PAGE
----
Can China’s obsession with Yuzuru Hanyu relieve its tensions with Japan?

Yuzuru Hanyu, a Japanese figure skater, and two-time Olympic gold medallist missed the Gold at the ongoing Beijing Winter Olympics after failing to land a quadruple Axel (a risky jump that requires four-and-a-half spins in the air before landing, also known as 4A) in the final. Despite failing to reclaim the highly anticipated title, the falter does not chill the fever among his fans in China, instead, he has been embraced with outpouring support as always, if not more so than before.

The 27-year-old has dominated Chinese social media following his competition on Thursday, with the hashtag #Yuzuru Hanyu 4A Attempt Failed# drawning over 370 million views on Weibo alone. Weibo is China’s equivalence to Twitter, with many users flocking to the digital space to praise his courage to attempt the world’s first quad axel.

Widely admired for his elegant and expressive style, Hanyu also goes by the name of Ice Prince and has won over the Chinese netizens not only out of his athletic skills but also his humble attitude and politeness towards both Chinese athletes and fans.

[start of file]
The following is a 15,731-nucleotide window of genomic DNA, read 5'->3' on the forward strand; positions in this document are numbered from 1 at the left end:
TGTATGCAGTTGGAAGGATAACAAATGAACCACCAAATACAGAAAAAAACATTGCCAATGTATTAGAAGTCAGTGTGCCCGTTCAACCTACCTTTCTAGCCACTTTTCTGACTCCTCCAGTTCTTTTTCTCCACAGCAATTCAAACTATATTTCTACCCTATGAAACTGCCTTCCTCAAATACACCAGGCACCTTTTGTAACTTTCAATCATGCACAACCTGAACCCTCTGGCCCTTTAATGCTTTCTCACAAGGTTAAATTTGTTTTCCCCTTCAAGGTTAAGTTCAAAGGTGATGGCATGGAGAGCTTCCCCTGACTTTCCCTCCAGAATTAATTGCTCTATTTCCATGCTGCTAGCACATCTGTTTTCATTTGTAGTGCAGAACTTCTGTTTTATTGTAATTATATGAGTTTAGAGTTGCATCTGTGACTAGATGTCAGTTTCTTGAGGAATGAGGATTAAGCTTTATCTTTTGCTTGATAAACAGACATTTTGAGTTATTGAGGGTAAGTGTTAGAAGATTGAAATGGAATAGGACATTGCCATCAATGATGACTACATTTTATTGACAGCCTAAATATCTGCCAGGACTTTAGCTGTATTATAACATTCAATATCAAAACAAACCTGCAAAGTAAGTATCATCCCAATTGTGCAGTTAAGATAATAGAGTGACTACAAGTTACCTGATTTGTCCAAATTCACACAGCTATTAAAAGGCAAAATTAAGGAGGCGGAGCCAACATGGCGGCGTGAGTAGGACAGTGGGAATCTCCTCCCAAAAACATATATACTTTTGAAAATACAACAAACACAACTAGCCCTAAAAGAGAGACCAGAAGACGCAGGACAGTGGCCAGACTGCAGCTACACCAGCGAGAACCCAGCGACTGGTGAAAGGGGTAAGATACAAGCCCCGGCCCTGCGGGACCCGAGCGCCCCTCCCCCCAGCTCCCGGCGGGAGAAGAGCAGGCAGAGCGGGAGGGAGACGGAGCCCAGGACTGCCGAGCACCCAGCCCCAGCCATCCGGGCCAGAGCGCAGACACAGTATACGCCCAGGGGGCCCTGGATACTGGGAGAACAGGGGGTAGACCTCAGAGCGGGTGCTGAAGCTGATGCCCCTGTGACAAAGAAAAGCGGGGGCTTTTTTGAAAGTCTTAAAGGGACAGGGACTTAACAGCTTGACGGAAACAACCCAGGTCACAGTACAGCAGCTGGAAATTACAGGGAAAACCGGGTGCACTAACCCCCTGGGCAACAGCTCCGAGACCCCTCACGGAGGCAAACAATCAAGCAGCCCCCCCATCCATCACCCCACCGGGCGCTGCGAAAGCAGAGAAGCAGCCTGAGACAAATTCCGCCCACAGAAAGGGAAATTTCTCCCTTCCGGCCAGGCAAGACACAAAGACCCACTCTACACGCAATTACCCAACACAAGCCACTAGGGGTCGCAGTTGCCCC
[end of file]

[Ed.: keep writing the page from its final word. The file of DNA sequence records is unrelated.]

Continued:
With these personalities, Hanyu has already become a national idol in China even before the Winter Olympics, and the endorsement has naturally reached a new high as the skater finally kicked off his performance in Beijing. It is surprising for a Japanese athlete to be so well regarded in China, given their history but shows a chance for better relations between the countries moving forward.

Such popularity around the Japanese athlete within China has even been deemed to potentially provide a solution to transcend the tensions between the two countries. Prior to the Winter Olympics, Hua Chunying, spokeswoman for the Ministry of Foreign Affairs of China even responded publicly on Twitter to Hanyu’s fans in Japan, that China will cheer on Hanyu as tickets of this year’s Winter Olympics is not on general sales, and only people residing in China are allowed to be spectators due to strict COVID restrictions.

The tweet was followed with updates on the day where Hua was once again posting photos of spectators on site applauding at Hanyu’s competition with captions in Japanese saying, “Do your best, go beyond yourself and aim for a better self. Yuzuru Hanyu is loved by many Chinese because he practises the spirit of the Olympics.”

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